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Back Story: Lessons from the Colbert Super PAC

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LESSONS FROM THE COLBERT SUPERPAC
BY ERIN BARNETT, ESQ.
Federal campaign finance laws sure are tricky, and the 2010 United States Supreme Court decision, Citizens United v. Federal Election Commission, has only muddied the waters. So it’s a good thing sharp legal minds, such as Stephen Colbert, host of Comedy Central’s “The Colbert Report”, are around to show us how it is all supposed to work. Under Citizens United, certain entities known as political action committees (PACs) may now raise unlimited amounts of contributions received from individuals, corporations and unions for the purpose of supporting a candidate (such as the purchase of TV ad space), but are prohibited from donating directly to particular campaigns. Such PACs, dubbed “Super PACs,” differ from traditional PACs that can donate directly to a particular campaign, but cannot accept corporate or union donations. Further, Super PACs are required to disclose the identities of their donors to the Federal Election Commission (FEC), whereas traditional PACs are not. Stephen Colbert attended the June 2011, meeting of the FEC, requesting permission to form a Super PAC. When asked what the purpose of this Super PAC was to be, the comedian replied, “I say give [the money] to me and we’ll find out!” With that, the Colbert Super PAC, formally known as Americans for a Better Tomorrow, Tomorrow, was born. Super PACs are required to be independent from the candidates they support. However, the extent of such independence has been the subject of much cynicism, as candidates often have informal ties to their supporting Super PACs. To illustrate this point, on January 12, 2012, Colbert announced his intention to run for president of “the United States of South Carolina,” thus making it illegal for Colbert to continue to be active in his Super PAC. Colbert signed control of his Super PAC over to fellow Comedy Central host, Jon Stewart; he renamed the PAC “The Definitely Not Coordinating with Stephen Colbert Super PAC.” Though Colbert’s actions were taken in jest, it was a clear parody of the close ties existing in real campaigns: the main Super PAC supporting Mitt Romney, Restore Our Future, was organized by several of Romney’s former aides, while the main Super PAC supporting President
Obama, Priorities USA Action, is headed by former Obama press secretary, Bill Burton. In addition to having the freedom to accept unlimited amounts of contributions, Super PACs also have the advantage of creating the impression of distance between a candidate and his or her donors. An entertaining example of this occurred when the famed legal brothel Moonlite Bunny Ranch was requested by the Ron Paul campaign to donate, not to the campaign directly, but to a Ron Paul-supporting Super PAC. Donors looking for complete anonymity may consider donating to a 501(c)(4) organization associated with the Super PAC the donor hopes to benefit; a 501(c)(4) is not required to meet the donor-disclosure requirements of Super PACs, but can nonetheless donate to Super PACs in unlimited amounts. To highlight this potential legal loophole, Colbert also formed a 501(c)(4) called Colbert Super PAC S.H.H., to which donors can lawfully give unlimited funds anonymously. Examples of similar 501(c)(4)s include Crossroads GPS, a 501(c)(4), formed by leading Republican strategist Karl Rove, to support his Super PAC American Crossroads, and Priorities USA, which has donated more than $215,000 to Obama’s Super PAC. For better or worse, Super PACs will no doubt make their marks on the 2012 presidential election. According to opensecrets.org, as of July 11, 2012, Restore Our Future had raised $61,472,660; Priorities USA Action had raised $14,580,589 by the same date. For its part, the Colbert Super PAC had raised $1.02M as of its January, 2012 FEC filing, some of which has been spent on Colbert’s ill-fated Presidential bid, and various mock political ads. More on Colbert’s Super PAC can be found online at http://www. colbertsuperpac.com.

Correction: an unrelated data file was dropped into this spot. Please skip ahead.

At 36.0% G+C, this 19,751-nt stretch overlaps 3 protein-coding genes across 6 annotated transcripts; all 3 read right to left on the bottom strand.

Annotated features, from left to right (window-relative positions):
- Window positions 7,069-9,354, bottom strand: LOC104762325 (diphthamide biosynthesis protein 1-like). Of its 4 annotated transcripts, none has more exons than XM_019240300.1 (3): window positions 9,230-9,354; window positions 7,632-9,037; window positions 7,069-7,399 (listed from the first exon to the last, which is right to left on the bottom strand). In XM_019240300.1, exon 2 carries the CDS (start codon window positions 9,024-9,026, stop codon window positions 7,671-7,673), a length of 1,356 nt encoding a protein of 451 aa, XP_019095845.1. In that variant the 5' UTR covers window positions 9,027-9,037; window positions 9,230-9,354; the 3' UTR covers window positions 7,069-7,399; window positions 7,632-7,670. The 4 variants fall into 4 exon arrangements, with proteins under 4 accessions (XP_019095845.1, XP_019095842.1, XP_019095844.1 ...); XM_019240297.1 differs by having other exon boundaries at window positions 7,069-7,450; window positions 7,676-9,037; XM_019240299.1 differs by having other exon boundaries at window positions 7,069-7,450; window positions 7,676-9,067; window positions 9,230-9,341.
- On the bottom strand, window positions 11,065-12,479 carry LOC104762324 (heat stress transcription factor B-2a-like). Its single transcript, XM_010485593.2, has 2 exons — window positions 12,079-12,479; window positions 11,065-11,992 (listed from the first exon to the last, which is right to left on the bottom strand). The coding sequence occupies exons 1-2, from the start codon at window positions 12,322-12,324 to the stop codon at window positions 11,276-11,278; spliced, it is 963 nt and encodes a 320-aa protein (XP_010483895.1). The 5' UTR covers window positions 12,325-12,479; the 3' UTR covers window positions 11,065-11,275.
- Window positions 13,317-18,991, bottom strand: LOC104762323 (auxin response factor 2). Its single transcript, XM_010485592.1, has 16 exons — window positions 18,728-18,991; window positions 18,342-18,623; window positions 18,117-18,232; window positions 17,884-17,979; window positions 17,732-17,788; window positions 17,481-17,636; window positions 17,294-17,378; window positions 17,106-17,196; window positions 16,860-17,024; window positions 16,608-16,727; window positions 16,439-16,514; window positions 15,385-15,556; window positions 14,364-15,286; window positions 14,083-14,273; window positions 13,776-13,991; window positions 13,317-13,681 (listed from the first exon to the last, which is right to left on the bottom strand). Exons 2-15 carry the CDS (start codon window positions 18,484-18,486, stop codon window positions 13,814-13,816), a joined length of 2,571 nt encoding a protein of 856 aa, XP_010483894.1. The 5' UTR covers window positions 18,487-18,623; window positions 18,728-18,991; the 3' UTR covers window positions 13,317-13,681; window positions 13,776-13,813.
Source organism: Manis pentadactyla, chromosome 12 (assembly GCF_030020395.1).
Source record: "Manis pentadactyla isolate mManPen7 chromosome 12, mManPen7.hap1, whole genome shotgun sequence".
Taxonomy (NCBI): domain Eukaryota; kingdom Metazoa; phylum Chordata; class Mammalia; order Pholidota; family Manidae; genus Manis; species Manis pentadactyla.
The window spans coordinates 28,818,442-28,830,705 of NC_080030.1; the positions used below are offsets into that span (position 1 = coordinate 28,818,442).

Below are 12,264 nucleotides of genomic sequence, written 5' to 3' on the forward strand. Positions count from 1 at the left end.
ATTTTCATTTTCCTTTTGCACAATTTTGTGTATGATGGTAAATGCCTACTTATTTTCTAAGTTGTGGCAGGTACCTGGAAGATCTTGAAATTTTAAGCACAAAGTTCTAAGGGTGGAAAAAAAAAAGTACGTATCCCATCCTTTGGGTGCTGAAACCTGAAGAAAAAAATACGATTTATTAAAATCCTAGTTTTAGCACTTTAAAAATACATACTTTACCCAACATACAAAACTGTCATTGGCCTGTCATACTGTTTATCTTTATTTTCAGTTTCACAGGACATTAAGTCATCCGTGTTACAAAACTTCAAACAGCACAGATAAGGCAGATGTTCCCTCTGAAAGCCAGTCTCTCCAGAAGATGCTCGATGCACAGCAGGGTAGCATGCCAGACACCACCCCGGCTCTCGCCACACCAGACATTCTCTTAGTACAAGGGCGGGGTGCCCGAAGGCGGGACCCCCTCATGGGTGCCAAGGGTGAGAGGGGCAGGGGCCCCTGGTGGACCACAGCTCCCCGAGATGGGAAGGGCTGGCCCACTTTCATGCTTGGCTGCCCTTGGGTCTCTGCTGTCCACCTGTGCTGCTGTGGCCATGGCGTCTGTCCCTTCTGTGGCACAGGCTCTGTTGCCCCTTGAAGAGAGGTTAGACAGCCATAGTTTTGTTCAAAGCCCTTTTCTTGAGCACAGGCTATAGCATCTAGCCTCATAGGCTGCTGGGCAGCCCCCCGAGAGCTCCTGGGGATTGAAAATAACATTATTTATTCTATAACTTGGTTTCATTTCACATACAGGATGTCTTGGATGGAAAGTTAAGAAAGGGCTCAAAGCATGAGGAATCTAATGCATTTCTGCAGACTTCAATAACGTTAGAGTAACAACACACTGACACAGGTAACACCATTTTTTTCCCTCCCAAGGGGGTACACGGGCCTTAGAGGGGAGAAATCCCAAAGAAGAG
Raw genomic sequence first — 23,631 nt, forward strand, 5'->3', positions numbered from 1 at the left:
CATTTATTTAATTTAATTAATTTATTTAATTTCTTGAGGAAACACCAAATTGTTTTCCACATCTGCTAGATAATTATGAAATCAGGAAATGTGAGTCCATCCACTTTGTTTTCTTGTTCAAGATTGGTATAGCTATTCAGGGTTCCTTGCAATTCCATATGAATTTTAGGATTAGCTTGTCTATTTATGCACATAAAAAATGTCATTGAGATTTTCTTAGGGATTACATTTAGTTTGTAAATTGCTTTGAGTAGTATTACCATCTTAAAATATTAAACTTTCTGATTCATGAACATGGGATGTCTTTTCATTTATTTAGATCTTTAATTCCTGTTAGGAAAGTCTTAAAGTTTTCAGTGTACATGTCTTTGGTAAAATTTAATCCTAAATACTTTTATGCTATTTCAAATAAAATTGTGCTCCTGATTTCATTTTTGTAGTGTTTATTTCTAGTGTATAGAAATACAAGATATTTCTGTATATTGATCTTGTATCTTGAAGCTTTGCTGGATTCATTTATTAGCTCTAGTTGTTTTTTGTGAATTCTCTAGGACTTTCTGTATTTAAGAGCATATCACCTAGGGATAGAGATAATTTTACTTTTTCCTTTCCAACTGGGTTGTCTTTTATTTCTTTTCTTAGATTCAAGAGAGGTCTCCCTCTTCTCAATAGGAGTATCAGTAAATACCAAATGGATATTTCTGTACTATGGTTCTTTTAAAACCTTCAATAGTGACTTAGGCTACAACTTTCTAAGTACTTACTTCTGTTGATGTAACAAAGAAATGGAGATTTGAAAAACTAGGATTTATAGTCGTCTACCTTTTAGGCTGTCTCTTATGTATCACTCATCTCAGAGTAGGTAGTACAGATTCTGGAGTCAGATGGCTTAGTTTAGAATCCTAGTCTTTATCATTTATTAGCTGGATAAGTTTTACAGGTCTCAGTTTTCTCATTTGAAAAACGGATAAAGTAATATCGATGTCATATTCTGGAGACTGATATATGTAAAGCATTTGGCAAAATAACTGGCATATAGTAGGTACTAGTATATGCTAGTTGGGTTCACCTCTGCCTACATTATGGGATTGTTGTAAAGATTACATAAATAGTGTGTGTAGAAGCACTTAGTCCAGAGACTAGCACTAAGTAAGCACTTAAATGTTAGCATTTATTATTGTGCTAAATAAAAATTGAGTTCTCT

ERIN R. BARNETT is an attorney at Marquis Aurbach Coffing in Las Vegas, practicing primarily in the areas of real estate transactional and corporate law. She can be reached at ebarnett@maclaw.com.
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Nevada Lawyer September 2012

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